Brown Girl Dreaming by Jacqueline Woodson
11/22/63 by Stephen King
Petals On the Wind by V.C. Andrews
1984 by George Orwell
Ethan Frome by Edith Wharton
Big Girls Don’t Cry by Connie Briscoe
Invisible Life by E Lynn Harris
Random Winds by Belva Plain
An American Marriage by Tayari Jones
The Clinic by Kip Langello
The Naked Face by Sidney Sheldon
Curious George by H.A. Rey
The Help by Kathryn Stockett
Valley of the Dolls by Jacqueline Susan
Bridge to Haven by Francine Rivers
I’ve Got Your Number by Sophie Kinsella
Something Borrowed by Emily Giffin
Firefly Lane by Kristin Hannah
The Romantics by Leah Konen
Ramona Forever by Beverly Cleary
The Girl Before by JP Delaney
Goodnight Moon by Margaret Wise Brown
The Day Willie Wasn’t by William Corbin
The last time someone told me the truth it only proved the other truths were lies
So excuse me if I rummage through old baggage in search of something new
Unpacking has taken a while I’ll admit, and most of this stuff needs a garbage
Then I could make room for something better; then I could make space for you
Is that too heavy?
Saying so won’t make me think any less. Saves us both time.
Understand I’m a little broken. Except I’m real about it. See, that’s all I’m looking for–honesty.
sms aka whatevertheyaint
Initially, there’s this raw space. We may wonder how it got there, or more importantly, why it’s there. Perhaps we conditioned ourselves early in life to bandage wounds and carry on, so we slap a Band-Aid on it until it festers, not realizing that giving it time to breathe is better than covering it over.
Then, somewhere during the process, a scab forms. There’s this protective layer now, and we go about our daily routines as we did before. That is until we accidentally bump that spot, exposing it again. Maybe we overestimated ourselves, or maybe we were just trying to…forget. In any event, there it is. And yes, it still hurts.
An undetermined amount of time passes, and we notice the scab is now a smooth scar. We run our fingers over it, remembering that unsightly place. But we can do it now, we can run our hand across that area. It reminds us that grief cut us open. Yet, we survived.
- I can only speak for my own experiences. Like most people, there have been more than a few negative events in my life, but I learned to just acknowledge them and allow myself to go through the process. This poem came from waiting on a sore to heal on my leg and then, at random (which tends to happen when I’m ready for my brain to SHUT DOWN), thinking how wounds are a lot like the process of grieving, or dealing with any life-changing event.
Where did you go, you know, the person? Not the one we see but the you inside.
Where did you go? You let them strip you of your joy, your energy, your light.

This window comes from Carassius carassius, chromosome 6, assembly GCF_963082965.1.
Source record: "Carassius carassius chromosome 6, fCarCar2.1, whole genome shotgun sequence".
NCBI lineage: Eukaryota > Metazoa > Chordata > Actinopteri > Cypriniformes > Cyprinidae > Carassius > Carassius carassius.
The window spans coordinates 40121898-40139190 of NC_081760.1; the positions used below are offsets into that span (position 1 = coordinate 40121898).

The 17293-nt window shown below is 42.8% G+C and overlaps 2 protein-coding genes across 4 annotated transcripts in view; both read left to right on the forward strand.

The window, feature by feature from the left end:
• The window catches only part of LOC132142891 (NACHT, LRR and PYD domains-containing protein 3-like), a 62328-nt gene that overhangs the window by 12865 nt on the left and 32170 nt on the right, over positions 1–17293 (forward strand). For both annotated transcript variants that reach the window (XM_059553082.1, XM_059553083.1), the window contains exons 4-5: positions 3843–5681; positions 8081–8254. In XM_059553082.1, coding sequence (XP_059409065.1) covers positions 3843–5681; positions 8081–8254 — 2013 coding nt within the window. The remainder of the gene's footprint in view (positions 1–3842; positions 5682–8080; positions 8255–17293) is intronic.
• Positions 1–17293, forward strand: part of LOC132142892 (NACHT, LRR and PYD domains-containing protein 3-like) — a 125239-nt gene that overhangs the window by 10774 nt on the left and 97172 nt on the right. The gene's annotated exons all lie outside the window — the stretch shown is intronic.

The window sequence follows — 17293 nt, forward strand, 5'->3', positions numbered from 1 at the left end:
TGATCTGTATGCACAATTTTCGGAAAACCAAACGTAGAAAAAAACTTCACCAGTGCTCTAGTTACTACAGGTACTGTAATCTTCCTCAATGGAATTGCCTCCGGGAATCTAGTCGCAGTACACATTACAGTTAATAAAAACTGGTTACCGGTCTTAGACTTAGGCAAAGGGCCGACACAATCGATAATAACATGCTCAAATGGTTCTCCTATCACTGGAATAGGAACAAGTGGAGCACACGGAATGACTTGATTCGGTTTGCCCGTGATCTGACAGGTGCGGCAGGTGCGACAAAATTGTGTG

Lose who you are and you become a collage of everything and everyone else.
Feeling some sort of way that I can’t define. Is it depression? Frustration? Inertia? My writer’s brain says “caged” but that’s a bit dramatic. It’s a long story that I suppose my conscience has nudged me about before. Something has been trying to tell me something for years.
So when do you say, enough is enough? When do you just…free fall? Is there anything besides concrete down there when I jump?
The abridged version of this story is that the current circumstances aren’t working, at all. However, being the overly cautious thinker I am, I’m reluctant to just open a window and plummet. It seems impractical to starve while happy, and yet it’s crazy to make money while sacrificing one’s self, family, and sanity. Tis the world we live in. We learn to become collages.
I eventually retired from retail in 2012 due to health issues and a couple of surgeries, one of which didn’t go well. Now, because of more life changes, I find myself at yet another crossroad.
True, I’ve enjoyed the freedom of being fully present when it comes to family. And in hindsight, things happened that I don’t know if I could’ve dealt with while working full-time–serious illnesses, the death of my father, marital separation.
It baffles me that I got more writing done while working thirty to forty hours, with two small children, than I do without a binding schedule and with kids old enough to occupy themselves. I’ve enjoyed watching them grow, I’ve also missed the security of steady paychecks. I’m saying this to say that happiness doesn’t come from circumstance. Happiness is a state of mind, period. But we have to figure out who we are, what we want, and how we’ll balance our true callings with the titles society places upon us.
Who are you? Where did you go? Lose who you are and you become a collage of everything and everyone else.
In definition of “inner calling” how would you define yourself?
In terms of societal titles, name at least three that describe you.
If you’re not being true to yourself, what’s the reason?
Map out a way to get back to the real you 😉
In definition of inner calling, I’d define myself as: a writer, an empath, a peacemaker
In terms of societal titles, I’d describe myself as: a mother, an estranged spouse, an introvert who knows how to play it off when necessary
I’m not true to myself because: I’m not a fan of failure, abstract ideas, or what-ifs
And yes, I’m mapping out a way of getting back to the real me 🙂